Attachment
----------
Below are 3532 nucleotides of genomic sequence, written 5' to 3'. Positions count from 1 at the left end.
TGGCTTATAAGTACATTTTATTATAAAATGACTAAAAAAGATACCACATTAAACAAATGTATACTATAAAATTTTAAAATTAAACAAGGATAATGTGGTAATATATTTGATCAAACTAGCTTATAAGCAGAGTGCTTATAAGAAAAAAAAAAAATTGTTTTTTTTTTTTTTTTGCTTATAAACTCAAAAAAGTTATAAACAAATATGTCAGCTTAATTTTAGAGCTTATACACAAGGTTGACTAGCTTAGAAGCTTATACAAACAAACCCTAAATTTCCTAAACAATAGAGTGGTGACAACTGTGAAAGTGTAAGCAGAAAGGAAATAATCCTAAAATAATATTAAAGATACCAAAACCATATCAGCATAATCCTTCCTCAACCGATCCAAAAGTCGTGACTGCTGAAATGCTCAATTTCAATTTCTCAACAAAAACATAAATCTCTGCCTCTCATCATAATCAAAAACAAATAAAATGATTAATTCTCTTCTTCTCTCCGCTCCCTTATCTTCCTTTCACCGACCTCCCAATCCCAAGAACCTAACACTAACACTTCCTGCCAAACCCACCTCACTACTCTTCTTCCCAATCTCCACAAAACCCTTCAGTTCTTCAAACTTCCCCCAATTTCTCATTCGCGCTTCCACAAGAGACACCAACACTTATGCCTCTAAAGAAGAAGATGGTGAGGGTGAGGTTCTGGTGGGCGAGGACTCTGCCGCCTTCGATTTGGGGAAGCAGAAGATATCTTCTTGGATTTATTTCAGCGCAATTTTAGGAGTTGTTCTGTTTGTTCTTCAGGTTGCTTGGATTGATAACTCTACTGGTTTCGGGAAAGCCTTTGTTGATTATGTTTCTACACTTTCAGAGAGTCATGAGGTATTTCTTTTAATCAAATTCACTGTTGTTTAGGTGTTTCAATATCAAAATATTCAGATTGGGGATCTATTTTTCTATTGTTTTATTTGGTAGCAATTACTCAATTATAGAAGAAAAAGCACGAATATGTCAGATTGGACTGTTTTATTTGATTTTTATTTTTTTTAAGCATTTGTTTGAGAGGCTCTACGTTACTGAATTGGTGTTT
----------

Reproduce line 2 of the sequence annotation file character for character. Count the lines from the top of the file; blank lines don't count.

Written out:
TGGCTTATAAGTACATTTTATTATAAAATGACTAAAAAAGATACCACATTAAACAAATGTATACTATAAAATTTTAAAATTAAACAAGGATAATGTGGTAATATATTTGATCAAACTAGCTTATAAGCAGAGTGCTTATAAGAAAAAAAAAAAATTGTTTTTTTTTTTTTTTTGCTTATAAACTCAAAAAAGTTATAAACAAATATGTCAGCTTAATTTTAGAGCTTATACACAAGGTTGACTAGCTTAGAAGCTTATACAAACAAACCCTAAATTTCCTAAACAATAGAGTGGTGACAACTGTGAAAGTGTAAGCAGAAAGGAAATAATCCTAAAATAATATTAAAGATACCAAAACCATATCAGCATAATCCTTCCTCAACCGATCCAAAAGTCGTGACTGCTGAAATGCTCAATTTCAATTTCTCAACAAAAACATAAATCTCTGCCTCTCATCATAATCAAAAACAAATAAAATGATTAATTCTCTTCTTCTCTCCGCTCCCTTATCTTCCTTTCACCGACCTCCCAATCCCAAGAACCTAACACTAACACTTCCTGCCAAACCCACCTCACTACTCTTCTTCCCAATCTCCACAAAACCCTTCAGTTCTTCAAACTTCCCCCAATTTCTCATTCGCGCTTCCACAAGAGACACCAACACTTATGCCTCTAAAGAAGAAGATGGTGAGGGTGAGGTTCTGGTGGGCGAGGACTCTGCCGCCTTCGATTTGGGGAAGCAGAAGATATCTTCTTGGATTTATTTCAGCGCAATTTTAGGAGTTGTTCTGTTTGTTCTTCAGGTTGCTTGGATTGATAACTCTACTGGTTTCGGGAAAGCCTTTGTTGATTATGTTTCTACACTTTCAGAGAGTCATGAGGTATTTCTTTTAATCAAATTCACTGTTGTTTAGGTGTTTCAATATCAAAATATTCAGATTGGGGATCTATTTTTCTATTGTTTTATTTGGTAGCAATTACTCAATTATAGAAGAAAAAGCACGAATATGTCAGATTGGACTGTTTTATTTGATTTTTATTTTTTTTAAGCATTTGTTTGAGAGGCTCTACGTTACTGAATTGGTGTTT